Lexus/ Toyota please change the styling of the front ends of your vehicles, they are so awful I know lots of people who refuse to even look at them online never mind go to a dealer to test drive one. Predator was a good movie, bad car styling inspiration.

    • 0 avatar
      loner

      You beat me to it! I’m a big Toyota/Lexus guy, but for now I’m pretty much only shopping used. The newer ones are just too doggone ugly. I’d love to be excited about a new Toyota product again.

    • 0 avatar
      James2

      Sorry, but the boss Akio said he wanted ‘exciting’ cars. Problem is, the designers seem to think Ugly = Exciting.

    • 0 avatar
      Radio-Friendly Transmission Shifter

      I am a devout Toyota guy, but they have some truly awful front ends. I was looking at a V6 Camry a while back (went with a Tacoma instead), but the front end was just too ugly. It looked nice otherwise, and seemed fairly quick, but I’m not going to sink 5 figures into a car I can’t stand to look at.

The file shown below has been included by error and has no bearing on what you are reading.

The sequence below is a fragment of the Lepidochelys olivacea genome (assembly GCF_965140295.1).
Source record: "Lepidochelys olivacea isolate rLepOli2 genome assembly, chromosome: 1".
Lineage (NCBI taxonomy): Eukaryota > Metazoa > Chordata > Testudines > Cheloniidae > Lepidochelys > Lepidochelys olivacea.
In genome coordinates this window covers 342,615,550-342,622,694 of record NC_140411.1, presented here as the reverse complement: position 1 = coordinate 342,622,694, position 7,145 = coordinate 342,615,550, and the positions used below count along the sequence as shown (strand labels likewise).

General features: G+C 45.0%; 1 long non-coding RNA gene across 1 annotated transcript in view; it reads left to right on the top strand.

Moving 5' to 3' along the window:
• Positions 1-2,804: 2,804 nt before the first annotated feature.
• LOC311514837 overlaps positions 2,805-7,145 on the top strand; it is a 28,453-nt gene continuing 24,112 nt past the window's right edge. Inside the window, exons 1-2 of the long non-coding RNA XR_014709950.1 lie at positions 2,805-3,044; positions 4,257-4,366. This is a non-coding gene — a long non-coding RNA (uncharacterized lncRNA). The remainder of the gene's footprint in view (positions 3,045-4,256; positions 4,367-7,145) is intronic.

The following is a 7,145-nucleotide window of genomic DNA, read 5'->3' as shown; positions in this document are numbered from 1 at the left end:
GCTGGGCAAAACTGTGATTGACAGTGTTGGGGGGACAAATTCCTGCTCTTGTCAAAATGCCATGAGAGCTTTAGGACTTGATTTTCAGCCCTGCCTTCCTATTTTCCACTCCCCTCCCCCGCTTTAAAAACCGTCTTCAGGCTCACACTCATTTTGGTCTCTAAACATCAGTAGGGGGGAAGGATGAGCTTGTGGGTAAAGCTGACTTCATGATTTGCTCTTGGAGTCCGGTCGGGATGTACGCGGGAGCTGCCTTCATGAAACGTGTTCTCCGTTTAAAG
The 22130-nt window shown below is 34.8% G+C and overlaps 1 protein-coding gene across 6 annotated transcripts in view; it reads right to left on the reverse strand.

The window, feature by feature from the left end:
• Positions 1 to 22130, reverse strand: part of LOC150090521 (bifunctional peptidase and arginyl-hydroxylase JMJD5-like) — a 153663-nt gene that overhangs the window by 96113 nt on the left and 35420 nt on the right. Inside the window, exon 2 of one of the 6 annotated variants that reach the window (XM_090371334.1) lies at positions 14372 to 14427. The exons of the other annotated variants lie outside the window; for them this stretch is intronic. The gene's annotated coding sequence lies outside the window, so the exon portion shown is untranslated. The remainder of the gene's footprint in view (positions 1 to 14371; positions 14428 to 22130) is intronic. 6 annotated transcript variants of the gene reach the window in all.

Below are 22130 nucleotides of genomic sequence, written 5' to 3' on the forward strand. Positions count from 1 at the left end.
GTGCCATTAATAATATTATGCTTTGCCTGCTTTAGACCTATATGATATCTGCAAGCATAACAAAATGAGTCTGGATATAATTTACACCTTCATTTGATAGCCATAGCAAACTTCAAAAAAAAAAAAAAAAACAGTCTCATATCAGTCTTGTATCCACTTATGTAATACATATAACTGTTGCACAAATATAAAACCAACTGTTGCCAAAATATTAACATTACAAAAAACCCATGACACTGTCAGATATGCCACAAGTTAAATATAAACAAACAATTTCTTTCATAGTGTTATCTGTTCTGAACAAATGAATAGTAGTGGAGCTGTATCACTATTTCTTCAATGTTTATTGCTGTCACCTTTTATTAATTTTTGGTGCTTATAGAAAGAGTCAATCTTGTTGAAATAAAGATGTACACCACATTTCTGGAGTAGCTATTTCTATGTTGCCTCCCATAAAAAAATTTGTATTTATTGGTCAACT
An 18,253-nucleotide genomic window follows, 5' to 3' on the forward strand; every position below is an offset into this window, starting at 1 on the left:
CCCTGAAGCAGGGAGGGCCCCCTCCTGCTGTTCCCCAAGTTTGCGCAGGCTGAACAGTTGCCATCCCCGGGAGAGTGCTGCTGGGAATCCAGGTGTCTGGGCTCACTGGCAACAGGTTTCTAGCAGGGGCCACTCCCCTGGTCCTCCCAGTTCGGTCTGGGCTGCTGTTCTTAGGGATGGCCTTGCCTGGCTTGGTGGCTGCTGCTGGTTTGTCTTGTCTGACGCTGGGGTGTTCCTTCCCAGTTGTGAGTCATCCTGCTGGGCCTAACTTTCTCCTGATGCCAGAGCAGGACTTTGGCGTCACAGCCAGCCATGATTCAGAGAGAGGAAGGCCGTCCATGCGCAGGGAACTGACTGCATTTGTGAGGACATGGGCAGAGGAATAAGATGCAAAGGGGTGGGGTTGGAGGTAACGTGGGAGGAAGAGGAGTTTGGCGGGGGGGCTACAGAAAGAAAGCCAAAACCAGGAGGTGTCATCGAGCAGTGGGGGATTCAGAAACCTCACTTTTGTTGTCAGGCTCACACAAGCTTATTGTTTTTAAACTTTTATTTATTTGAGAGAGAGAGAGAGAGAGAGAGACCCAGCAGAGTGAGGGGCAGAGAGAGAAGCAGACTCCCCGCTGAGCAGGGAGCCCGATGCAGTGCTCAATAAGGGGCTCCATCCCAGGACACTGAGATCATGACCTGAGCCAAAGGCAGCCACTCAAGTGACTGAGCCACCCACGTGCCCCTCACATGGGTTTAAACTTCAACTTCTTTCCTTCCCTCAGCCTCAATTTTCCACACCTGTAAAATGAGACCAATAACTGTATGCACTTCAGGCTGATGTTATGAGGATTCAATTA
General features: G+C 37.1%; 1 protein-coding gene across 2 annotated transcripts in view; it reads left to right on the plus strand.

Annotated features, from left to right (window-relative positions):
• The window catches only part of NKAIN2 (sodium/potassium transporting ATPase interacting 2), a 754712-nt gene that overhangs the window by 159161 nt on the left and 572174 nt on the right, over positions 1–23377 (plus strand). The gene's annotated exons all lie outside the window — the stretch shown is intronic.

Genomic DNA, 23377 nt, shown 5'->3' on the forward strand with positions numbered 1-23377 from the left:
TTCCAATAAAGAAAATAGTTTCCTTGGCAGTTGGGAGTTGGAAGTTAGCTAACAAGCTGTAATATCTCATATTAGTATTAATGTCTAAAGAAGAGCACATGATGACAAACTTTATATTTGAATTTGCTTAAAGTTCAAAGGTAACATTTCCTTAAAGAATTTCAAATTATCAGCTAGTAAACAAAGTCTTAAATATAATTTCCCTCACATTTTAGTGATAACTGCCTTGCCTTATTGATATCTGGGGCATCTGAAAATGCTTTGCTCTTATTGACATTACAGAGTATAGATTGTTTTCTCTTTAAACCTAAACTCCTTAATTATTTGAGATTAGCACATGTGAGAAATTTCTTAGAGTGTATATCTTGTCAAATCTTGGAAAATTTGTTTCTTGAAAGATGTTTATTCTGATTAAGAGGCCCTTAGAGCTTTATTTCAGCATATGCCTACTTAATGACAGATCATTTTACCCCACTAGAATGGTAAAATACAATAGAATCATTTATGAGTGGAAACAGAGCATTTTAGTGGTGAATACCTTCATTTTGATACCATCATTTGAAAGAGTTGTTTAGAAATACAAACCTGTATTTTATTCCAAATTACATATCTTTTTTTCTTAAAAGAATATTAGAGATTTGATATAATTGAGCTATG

As an aside, it’s a real shame Honda stopped making the Accord coupe. Not only was it a great car mechanically, but I love the way they look.

  • avatar
    RSF

    All automakers please just stop with all the mobility, driverless car nonsense. When you build the cars people want to drive people actually buy them.

    • 0 avatar
      slavuta

      Yes!

    • 0 avatar
      SCE to AUX

      Totally agree.

    • 0 avatar
      Maymar